UNITED FOR THE DIVIDE: a live art mural for public land protection

photography by  Tommy Penick

photography by Tommy Penick

During the 2018 Winter Outdoor Retailer Trade Show in Denver, Colorado I partnered with Conservation Colorado and Outdoor Research to create a unique engagement that helped educate, support and fund efforts that endorse the Continental Divide Recreation, Wilderness, and Camp Hale Legacy Act.  I created a 40 piece mural on the side of the OR tiny house that helped tell the story of how this Bill brings together a multitude of user groups, plants, animals, ecosystems, and all the communities that live beside and benefit from the wild and scenic public lands in Colorado's Central Mountains.  Each piece of the mural was painted live and sold on site with 100% of proceeds benefiting Conservation Colorado.  Together we raised $6,300 for Conservation Colorado, hosted a happy hour with Senator Bennet and Representative Polis and shared the story of public land protection with thousands of Outdoor Industry professionals at the tradeshow.   For more information about the campaign, you can visit  www.continentaldivide.org

tiny mural detail shot web.jpg
The completed mural, after 3 days of live painting, activating, sharing stories and building connections.

The completed mural, after 3 days of live painting, activating, sharing stories and building connections.

senator bennet and represenative polis show their support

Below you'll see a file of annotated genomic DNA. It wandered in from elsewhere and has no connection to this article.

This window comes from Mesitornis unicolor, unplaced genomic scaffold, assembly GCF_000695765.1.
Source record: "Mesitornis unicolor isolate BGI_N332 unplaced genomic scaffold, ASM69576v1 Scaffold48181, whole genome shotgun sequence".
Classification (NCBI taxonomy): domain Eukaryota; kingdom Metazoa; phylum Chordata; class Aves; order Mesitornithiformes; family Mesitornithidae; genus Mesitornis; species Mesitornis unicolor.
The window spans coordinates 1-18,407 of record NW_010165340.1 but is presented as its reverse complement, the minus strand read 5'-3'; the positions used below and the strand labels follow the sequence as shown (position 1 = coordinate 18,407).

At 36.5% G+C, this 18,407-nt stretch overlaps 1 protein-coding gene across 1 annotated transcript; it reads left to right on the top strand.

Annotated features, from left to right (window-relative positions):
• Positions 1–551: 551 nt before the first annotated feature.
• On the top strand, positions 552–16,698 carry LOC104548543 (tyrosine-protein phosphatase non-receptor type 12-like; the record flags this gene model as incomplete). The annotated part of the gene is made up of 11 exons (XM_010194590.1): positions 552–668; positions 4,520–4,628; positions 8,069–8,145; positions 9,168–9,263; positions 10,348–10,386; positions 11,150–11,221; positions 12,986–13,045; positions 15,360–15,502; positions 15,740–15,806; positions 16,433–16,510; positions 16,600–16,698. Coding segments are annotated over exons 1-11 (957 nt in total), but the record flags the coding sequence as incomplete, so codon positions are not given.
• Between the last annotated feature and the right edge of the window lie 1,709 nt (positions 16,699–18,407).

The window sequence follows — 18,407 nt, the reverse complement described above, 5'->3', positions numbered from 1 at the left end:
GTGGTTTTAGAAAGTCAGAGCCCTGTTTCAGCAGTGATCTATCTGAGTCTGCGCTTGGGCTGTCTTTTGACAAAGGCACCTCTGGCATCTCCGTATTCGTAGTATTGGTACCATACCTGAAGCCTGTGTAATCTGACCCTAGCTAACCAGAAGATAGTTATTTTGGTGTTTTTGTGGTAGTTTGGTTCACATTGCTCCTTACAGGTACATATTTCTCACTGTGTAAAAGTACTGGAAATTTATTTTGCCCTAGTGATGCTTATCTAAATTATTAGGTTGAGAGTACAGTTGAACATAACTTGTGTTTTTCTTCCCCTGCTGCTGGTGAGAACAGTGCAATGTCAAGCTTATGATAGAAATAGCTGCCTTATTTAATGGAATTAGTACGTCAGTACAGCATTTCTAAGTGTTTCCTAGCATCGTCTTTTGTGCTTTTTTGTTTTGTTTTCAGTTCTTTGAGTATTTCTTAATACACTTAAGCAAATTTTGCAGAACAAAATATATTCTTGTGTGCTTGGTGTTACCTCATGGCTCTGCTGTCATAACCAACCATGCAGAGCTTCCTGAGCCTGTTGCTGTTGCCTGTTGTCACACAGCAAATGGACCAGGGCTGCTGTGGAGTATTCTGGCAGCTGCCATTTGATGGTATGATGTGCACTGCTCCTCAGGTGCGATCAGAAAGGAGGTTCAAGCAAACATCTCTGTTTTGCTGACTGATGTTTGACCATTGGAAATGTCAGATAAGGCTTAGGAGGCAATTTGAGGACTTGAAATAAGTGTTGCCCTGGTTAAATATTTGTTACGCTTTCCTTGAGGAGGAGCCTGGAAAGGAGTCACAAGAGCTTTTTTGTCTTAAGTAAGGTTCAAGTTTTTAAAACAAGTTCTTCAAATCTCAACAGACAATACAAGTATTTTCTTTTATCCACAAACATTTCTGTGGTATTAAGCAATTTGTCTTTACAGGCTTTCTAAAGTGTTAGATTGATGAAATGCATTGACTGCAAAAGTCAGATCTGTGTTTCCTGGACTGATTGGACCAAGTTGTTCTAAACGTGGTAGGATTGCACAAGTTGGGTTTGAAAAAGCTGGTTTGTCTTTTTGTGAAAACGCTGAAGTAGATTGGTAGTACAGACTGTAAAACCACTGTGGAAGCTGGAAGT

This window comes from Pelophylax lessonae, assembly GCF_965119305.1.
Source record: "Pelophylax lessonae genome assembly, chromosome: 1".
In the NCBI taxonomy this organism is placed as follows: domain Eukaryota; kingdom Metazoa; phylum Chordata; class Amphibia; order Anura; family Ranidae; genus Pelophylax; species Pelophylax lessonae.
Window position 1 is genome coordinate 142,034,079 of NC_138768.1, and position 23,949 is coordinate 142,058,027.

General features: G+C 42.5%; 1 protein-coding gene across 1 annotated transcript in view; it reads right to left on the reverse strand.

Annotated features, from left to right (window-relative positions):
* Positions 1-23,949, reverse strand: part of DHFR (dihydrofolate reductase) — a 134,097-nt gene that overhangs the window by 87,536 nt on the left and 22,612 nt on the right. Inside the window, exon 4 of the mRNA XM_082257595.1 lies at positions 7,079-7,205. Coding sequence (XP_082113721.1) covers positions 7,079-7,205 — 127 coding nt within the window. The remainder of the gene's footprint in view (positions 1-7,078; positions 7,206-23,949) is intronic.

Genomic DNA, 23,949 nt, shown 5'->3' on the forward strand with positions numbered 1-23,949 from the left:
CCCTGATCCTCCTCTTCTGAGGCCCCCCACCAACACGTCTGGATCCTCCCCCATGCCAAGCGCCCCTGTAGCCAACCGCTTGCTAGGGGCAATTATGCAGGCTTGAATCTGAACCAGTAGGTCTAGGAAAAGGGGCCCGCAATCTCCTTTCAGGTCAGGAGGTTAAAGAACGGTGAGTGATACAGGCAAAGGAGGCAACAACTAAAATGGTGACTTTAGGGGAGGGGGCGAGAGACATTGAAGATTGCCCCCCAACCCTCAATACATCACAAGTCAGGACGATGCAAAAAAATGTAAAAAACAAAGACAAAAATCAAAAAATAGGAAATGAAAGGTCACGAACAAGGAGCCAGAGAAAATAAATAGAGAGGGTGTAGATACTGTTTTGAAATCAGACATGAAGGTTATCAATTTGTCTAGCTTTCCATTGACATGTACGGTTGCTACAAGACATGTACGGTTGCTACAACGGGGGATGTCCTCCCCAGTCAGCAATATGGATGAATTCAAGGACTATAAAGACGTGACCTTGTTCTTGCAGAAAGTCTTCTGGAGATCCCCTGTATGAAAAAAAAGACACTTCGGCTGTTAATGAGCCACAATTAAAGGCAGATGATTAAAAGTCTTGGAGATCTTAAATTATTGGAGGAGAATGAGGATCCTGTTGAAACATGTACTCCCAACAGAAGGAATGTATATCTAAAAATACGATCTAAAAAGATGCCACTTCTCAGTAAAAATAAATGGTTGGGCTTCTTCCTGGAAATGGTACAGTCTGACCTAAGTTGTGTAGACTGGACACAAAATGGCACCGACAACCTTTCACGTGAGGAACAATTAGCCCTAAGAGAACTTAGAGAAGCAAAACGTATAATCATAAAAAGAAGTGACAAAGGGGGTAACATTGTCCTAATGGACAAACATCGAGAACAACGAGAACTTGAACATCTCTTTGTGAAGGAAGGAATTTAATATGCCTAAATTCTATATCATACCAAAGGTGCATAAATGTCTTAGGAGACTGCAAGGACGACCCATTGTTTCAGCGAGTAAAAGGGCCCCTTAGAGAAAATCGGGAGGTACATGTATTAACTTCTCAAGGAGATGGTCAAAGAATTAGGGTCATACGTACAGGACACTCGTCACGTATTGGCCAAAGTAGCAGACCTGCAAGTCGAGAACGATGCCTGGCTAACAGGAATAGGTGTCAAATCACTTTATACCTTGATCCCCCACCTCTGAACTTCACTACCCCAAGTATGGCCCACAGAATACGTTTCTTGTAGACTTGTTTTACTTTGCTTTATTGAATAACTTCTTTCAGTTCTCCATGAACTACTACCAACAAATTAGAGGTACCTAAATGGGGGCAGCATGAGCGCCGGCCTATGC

Conservation Colorado hosted a happy hour with Senator Bennet and Represenative Polis to announce the reintroduction of the Continental Divide Recreation, Wilderness and Camp Hale Legacy Act to the House and the Senate.  US Senator Bennet purchased the 10th Mountain Division board for himself, showing support of Conservation Colorado's work on this important bill.  After 3 long days, we sold 36 of the 40 boards, raising $6,300 to put towards this campaign effort. 

bennet polis web.jpg

making the mural at home before the event

All of the wood was sourced locally, primary as scarp wood from contractor sites.  The Tiny House was miles away so I had to work off of a photograph and measurements sent to me by a friend.  I decided to make a mosaic of sorts, utilizing different types of wood to cover the entire Tiny House.  I couldn't even start to think about the creative concepts for the mural until I had my "canvas in place."  Once I had a mock up of what the mural would look like I started to sketch the layout for individual artwork on the boards.  I knew which stories I wanted to tell and assigned most of them to specific boards but most of the final decisions were made on site in the moment.  Installing the wood onto the tiny house at the trade show felt like a moment of truth but luckily everything fit closely to how I had imagined with a little bit of improvation!



This is the work that makes me feel most alive.  I wouldn't be able to call myself an activist if it wasn't for the unique opportunity groups like Conservation Colorado have given me to utilize my skills as an artist to assist in telling cause based stories like this one.  I love bringing together multiple entities- brands, buyers, activists, land users, politicians, and anyone with a curiosity for what is happening during the construction of my art installment.  I love using the creative process and the power of art to connect with people around causes that are important to my heart as well as raising awareness and funds to further action in support of these causes. 

Thank you to Outdoor Research for believing in the importance of this work.

Thank you to my beloved state of Colorado and the incredible energy buzzing around the new home of the Outdoor Retailer Trade Show, now based in Denver.

Thank you to everyone who supported Conservation Colorado and took one of these boards home.  Keep the story alive when people ask about the artwork!